The curtain has come down on the Autumn Internationals and there can now be little doubt that the gap has closed between the north and south. However, the prevailing question is: Have the Northern Hemisphere teams strengthened or have the Southern sides weakened?
In my book, it’s a 60:40 split. Forty per cent is owing to much better cohesion from Northern Hemisphere teams and continuity in terms of selection under the guidance of astute coaches. However, 60 per cent is due to the fact that Southern Hemisphere rugby has waned. Harsh questions have to be asked around competition structures in the south, as well as eligibility of foreign-based players.
The current Super Rugby structure serves to undermine the south because it doesn’t encourage strength versus strength during the round-robin stages of the competition. Meanwhile, it’s no coincidence that New Zealand and England, who pick personnel exclusively from within their borders, lie first and second on the World Rugby rankings.
In contrast, the two Southern Hemisphere teams who are off their best in terms of world status – Australia and South Africa – now select overseas-based players. In my view, if we insist that the players must be playing Super Rugby in South Africa in order to be selected for the Boks, we may be pleasantly surprised as to how many Springbok candidates will choose to stay and fight for a chance to wear the green and gold.
I expected it to prove a challenging tour for South Africa and that prediction came to pass.
We need to be realistic in terms of the limited impact a national coach can have on a team in such a short period of time. I thought that a victory over Italy would be the one shining light on an otherwise dark northern sojourn for the Springboks, but unfortunately that wasn’t meant to be. It’s actually quite frustrating and annoying to listen to the supposedly-informed critics who believe that one man is responsible for the current state South African rugby finds itself in.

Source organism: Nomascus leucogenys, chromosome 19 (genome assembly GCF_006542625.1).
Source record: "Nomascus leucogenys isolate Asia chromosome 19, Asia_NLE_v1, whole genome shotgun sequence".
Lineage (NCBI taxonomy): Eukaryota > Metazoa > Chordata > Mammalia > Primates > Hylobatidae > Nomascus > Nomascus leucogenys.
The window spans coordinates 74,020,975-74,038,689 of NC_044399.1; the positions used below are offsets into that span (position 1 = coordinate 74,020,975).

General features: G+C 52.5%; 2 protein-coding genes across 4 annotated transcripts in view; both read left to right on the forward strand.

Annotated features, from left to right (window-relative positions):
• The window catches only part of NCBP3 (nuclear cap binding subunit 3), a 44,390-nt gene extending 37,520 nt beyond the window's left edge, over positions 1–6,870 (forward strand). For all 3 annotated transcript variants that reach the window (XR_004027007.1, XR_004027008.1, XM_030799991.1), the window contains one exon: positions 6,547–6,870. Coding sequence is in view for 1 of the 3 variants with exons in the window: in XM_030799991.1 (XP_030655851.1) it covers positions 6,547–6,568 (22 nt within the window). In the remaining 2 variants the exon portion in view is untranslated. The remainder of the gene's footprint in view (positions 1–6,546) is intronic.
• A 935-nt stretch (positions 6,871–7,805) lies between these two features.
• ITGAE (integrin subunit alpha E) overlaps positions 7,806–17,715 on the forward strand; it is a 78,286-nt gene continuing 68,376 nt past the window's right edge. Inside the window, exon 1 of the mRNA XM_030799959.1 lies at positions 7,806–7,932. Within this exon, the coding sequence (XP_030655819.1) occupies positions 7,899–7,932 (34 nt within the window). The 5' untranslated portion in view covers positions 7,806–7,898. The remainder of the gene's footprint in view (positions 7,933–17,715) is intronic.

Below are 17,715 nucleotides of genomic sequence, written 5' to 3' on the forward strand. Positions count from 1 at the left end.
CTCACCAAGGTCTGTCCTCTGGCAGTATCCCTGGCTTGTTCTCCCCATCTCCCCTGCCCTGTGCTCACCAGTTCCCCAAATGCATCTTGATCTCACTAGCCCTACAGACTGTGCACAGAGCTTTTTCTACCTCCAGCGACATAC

I have to vehemently specify that the current malaise in our domestic game cannot be attributed exclusively to Allister Coetzee, who was appointed as head coach only in April. Calls for Coetzee to be fired are beyond preposterous. It is a completely emotional, unintelligent reaction to what has transpired.
If Coetzee was named coach in January it would have given him 15 weeks of Super Rugby to understand what the different franchise coaches were trying to do. It takes time to understand the various nuances. It’s about going to training sessions and formulating ideas, while watching combinations play week-in and week-out.
For too long, South African rugby and the various Super Rugby franchises have ignored, or at best underestimated, the power of cohesion and the competitive advantage that it affords. And it’s not just continuity at player level that is a vital part of team cohesion. The truth is that the Springboks can barely last four years without a complete overhaul of coaching staff.
Speculation is rife in the Republic that some of Coetzee’s assistants may be axed after overseeing eight defeats in a calendar year – the most by a South African team. Personally, I have no issue with Coetzee’s support staff but what let him down terribly was that he found himself with no real lieutenants who had come from the trenches. Namely, coaches who did week-in and week-out analysis of the opposition on a domestic front and were aware of trends.
Furthermore, the fact that there were three different Springbok defence coaches over 12 Tests comes down to poor planning by South African Rugby and you cannot point a finger at Coetzee. Too many voices will confuse players – there were six assistant coaches on the end-of-year tour – but, in such instances, the players also have to step up and take responsibility for a poor run of results.
While we cannot hide from the fact that Springbok rugby is at low point, highlighted by their first winless northern tour since 2002, I believe that there is no point in panicking now. Coetzee, right, would have learned valuable lessons from his first season at the national helm and gained intellectual property.
In all likelihood, when France travel to South Africa next June for a three-Test series, Coetzee will opt for tried-and-tested combinations forged over eight or more Super Rugby fixtures.
Quite simply, the longer a playing group stays together and the more time the spine of the team stays intact, the more cohesive they become. Statistics underscore the fact that the more cohesive you are as unit, the greater your opportunity for success.
The Springboks having been playing catch-up under Coetzee but once the group has spent time together, I’m hopeful that they can become a formidable unit and prove a point.
Gary Gold – therugbypaper